My next day of work was an ADVENTURE! About half way through the day, there was a call from Hooper Bay about a woman who was having seizures. The ambulances here are airplanes, so a Medi-Vac plane was needed to pick her up.

Let me back up briefly and describe the health care system out here on the YK Delta. The Delta is the size of the state of Oregon (about 75,000 square miles). Bethel is the main hub, but it serves 58 tribes in 48 surrounding villages – a total of 27,500 people. The people are 90% Native Alaskan, mostly Yupik Eskimos. They are some of the poorest people financially, but are the richest land in terms of land and subsistence (fish, birds, game, berries, roots, etc). Only about 1/3 of the villages have running water. There is a hospital in Bethel (where I’m working). However, in each of the villages there are locally-trained Health Aides. If they have a really sick patient, they call Bethel. Bethel sends out an airplane to pick up the person (unless the weather is too bad). If the person cannot be cared for in Bethel, they get sent on to Anchorage or the Lower 48 (such as Seattle, Washington). Now that we have a CT scanner in Bethel, fewer people need to be sent to Anchorage for imaging. Additionally, all pregnant women in the villages leave their village and come to Bethel 30 days before they are due. They have their babies here and then are flown back to the village. It’s an amazing system of providing health care and employs over 1,500 people to do this.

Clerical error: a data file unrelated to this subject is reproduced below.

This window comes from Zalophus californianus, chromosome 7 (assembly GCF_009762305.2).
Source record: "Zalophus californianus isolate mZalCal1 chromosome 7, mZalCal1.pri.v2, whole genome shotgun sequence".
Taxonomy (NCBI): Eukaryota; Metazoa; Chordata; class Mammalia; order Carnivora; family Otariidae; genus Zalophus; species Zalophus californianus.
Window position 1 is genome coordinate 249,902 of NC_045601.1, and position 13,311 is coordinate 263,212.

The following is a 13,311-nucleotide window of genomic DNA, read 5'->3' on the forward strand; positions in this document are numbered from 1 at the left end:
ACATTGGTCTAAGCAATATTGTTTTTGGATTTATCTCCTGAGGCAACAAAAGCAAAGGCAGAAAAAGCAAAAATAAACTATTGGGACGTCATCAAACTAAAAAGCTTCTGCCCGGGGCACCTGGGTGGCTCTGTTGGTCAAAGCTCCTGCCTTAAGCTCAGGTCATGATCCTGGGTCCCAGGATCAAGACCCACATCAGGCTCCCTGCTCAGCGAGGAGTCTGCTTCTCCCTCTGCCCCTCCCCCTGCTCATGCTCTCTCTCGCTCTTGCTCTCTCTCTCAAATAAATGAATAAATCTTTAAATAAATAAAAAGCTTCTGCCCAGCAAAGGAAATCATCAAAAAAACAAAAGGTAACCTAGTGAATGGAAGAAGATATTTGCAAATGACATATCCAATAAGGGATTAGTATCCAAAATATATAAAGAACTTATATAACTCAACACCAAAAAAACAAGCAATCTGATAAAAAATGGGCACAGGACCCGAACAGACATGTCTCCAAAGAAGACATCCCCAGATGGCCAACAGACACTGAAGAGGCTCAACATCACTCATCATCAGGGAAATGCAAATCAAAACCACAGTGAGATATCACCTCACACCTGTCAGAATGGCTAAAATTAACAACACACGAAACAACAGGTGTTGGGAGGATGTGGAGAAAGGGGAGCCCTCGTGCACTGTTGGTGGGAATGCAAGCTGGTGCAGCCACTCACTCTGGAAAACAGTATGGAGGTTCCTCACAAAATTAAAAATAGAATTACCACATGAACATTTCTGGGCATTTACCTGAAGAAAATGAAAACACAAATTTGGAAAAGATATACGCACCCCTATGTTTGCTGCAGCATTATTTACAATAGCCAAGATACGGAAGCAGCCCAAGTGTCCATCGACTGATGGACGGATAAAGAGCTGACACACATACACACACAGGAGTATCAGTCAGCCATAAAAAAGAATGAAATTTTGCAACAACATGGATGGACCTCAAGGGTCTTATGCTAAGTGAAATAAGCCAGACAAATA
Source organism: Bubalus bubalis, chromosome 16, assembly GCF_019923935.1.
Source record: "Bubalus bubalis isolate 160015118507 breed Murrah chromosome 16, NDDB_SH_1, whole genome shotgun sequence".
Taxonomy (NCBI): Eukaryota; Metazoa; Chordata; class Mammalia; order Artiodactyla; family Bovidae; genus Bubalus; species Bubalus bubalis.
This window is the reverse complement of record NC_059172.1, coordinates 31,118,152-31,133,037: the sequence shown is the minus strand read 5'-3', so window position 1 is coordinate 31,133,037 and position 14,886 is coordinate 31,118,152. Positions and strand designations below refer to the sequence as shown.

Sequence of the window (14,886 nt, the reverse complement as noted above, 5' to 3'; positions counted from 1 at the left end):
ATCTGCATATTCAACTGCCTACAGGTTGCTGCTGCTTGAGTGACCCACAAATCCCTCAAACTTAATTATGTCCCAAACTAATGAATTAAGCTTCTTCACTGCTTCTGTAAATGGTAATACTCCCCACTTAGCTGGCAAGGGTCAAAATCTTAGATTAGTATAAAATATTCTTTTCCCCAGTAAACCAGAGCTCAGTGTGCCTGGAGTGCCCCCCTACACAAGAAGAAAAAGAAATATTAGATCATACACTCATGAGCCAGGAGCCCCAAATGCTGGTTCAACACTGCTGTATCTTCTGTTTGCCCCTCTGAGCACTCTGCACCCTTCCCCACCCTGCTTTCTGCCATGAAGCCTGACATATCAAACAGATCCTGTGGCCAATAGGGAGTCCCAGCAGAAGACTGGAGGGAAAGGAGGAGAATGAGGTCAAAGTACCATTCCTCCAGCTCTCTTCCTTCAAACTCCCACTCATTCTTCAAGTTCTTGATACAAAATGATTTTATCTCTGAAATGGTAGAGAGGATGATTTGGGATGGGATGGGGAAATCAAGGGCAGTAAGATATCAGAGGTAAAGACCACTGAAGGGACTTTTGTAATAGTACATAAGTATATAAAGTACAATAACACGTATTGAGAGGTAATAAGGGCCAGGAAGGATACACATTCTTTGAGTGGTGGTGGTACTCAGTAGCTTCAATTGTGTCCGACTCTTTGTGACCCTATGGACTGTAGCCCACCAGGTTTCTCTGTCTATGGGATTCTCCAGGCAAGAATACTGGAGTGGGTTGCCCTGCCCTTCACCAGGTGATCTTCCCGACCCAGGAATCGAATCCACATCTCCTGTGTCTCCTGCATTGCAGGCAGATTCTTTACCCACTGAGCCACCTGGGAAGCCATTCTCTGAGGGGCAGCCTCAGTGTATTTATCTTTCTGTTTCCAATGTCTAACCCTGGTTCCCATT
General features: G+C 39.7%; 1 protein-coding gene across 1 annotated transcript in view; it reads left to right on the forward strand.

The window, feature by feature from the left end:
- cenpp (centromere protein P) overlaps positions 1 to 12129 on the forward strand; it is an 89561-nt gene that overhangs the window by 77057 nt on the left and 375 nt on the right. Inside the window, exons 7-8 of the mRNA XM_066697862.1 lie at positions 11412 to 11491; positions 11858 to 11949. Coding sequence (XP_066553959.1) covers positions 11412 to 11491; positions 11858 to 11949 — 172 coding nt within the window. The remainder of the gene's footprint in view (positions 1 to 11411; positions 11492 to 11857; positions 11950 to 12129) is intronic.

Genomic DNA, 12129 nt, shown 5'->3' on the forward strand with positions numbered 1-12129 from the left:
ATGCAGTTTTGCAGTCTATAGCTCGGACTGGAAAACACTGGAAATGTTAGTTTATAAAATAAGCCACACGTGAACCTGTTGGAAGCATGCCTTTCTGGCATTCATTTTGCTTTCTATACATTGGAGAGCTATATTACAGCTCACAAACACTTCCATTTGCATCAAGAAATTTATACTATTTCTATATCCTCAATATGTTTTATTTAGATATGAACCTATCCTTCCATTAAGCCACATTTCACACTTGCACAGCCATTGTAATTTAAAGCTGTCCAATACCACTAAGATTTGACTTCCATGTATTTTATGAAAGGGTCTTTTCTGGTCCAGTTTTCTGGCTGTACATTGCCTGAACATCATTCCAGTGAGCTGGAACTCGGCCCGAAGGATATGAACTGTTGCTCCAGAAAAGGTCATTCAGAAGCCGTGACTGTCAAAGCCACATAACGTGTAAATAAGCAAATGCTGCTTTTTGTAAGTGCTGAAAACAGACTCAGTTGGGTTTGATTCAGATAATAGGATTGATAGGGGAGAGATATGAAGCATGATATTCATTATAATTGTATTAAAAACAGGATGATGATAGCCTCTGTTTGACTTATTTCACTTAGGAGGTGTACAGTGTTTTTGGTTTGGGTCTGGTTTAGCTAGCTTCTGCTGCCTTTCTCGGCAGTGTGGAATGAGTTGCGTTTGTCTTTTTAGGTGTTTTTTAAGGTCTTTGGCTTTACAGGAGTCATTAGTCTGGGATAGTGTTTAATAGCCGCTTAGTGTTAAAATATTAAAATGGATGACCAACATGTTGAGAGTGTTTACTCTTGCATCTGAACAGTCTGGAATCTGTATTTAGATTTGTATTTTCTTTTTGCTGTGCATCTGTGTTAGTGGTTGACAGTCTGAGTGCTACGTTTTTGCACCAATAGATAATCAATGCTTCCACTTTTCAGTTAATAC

So…back to the seizing woman in Hooper Bay… we took off in a Cessna Caravan. It was the pilot, two health care workers (EMS), and myself. We had room for two patients and one other person. We flew the hour-long flight to Hooper Bay (I was in the front with the pilot), flying over very FLAT land. There are no mountains out here! Every now and then we’d fly over a village, a group of homes in the middle of this flat expanse of land. When we landed in Hooper Bay, I noticed that we were quite a ways from the village itself. Locals on snow machines with sleds behind them had lined up to meet us as we exited the plane. We stashed our medical supplies in the sleds and hopped on, riding across the snowy frozen tundra with wind and snow lashing us in the face on our way to the clinic! We arrived at the small clinic, unloaded, then immediately went to work on the patient. We loaded her up in one of the sleds, then off we went again on snow machines, back to the airplane. An hour later we landed back in Bethel, loaded her into the ambulance, then brought her to the hospital. Total time from the initial call was about 3-4 hours. She did well. The entire experience was very rural Alaskan and I kept thinking to myself in disbelief, “How did I end up here?!”